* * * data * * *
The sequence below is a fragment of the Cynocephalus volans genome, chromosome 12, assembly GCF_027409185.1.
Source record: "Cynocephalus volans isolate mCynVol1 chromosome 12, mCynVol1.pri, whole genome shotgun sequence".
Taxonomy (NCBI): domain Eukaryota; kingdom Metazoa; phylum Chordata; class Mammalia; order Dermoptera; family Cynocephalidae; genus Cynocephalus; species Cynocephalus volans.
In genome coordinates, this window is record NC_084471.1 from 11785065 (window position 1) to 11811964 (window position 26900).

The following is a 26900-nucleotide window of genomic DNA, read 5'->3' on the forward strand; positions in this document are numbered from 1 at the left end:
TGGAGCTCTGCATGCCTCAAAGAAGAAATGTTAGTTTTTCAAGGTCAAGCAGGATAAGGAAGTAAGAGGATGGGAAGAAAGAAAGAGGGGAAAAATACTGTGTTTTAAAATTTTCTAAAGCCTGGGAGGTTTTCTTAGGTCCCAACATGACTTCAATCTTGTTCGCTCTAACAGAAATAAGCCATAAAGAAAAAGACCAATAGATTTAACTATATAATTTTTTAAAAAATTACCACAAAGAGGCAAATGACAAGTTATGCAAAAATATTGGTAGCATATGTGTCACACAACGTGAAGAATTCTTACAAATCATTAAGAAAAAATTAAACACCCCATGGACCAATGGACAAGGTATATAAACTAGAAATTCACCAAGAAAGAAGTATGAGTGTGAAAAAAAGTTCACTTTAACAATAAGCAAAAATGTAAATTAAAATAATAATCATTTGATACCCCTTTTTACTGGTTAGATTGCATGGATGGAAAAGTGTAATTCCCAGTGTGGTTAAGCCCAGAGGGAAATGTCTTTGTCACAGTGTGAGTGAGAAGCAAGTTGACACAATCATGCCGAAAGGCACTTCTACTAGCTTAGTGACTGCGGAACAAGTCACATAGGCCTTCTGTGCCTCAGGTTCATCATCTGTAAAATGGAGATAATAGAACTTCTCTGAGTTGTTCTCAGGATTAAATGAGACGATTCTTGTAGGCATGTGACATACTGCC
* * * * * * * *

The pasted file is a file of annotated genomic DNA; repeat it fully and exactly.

The sequence below is a fragment of the Cynocephalus volans genome, chromosome 12, assembly GCF_027409185.1.
Source record: "Cynocephalus volans isolate mCynVol1 chromosome 12, mCynVol1.pri, whole genome shotgun sequence".
Taxonomy (NCBI): domain Eukaryota; kingdom Metazoa; phylum Chordata; class Mammalia; order Dermoptera; family Cynocephalidae; genus Cynocephalus; species Cynocephalus volans.
In genome coordinates, this window is record NC_084471.1 from 11785065 (window position 1) to 11811964 (window position 26900).

The following is a 26900-nucleotide window of genomic DNA, read 5'->3' on the forward strand; positions in this document are numbered from 1 at the left end:
TGGAGCTCTGCATGCCTCAAAGAAGAAATGTTAGTTTTTCAAGGTCAAGCAGGATAAGGAAGTAAGAGGATGGGAAGAAAGAAAGAGGGGAAAAATACTGTGTTTTAAAATTTTCTAAAGCCTGGGAGGTTTTCTTAGGTCCCAACATGACTTCAATCTTGTTCGCTCTAACAGAAATAAGCCATAAAGAAAAAGACCAATAGATTTAACTATATAATTTTTTAAAAAATTACCACAAAGAGGCAAATGACAAGTTATGCAAAAATATTGGTAGCATATGTGTCACACAACGTGAAGAATTCTTACAAATCATTAAGAAAAAATTAAACACCCCATGGACCAATGGACAAGGTATATAAACTAGAAATTCACCAAGAAAGAAGTATGAGTGTGAAAAAAAGTTCACTTTAACAATAAGCAAAAATGTAAATTAAAATAATAATCATTTGATACCCCTTTTTACTGGTTAGATTGCATGGATGGAAAAGTGTAATTCCCAGTGTGGTTAAGCCCAGAGGGAAATGTCTTTGTCACAGTGTGAGTGAGAAGCAAGTTGACACAATCATGCCGAAAGGCACTTCTACTAGCTTAGTGACTGCGGAACAAGTCACATAGGCCTTCTGTGCCTCAGGTTCATCATCTGTAAAATGGAGATAATAGAACTTCTCTGAGTTGTTCTCAGGATTAAATGAGACGATTCTTGTAGGCATGTGACATACTGCC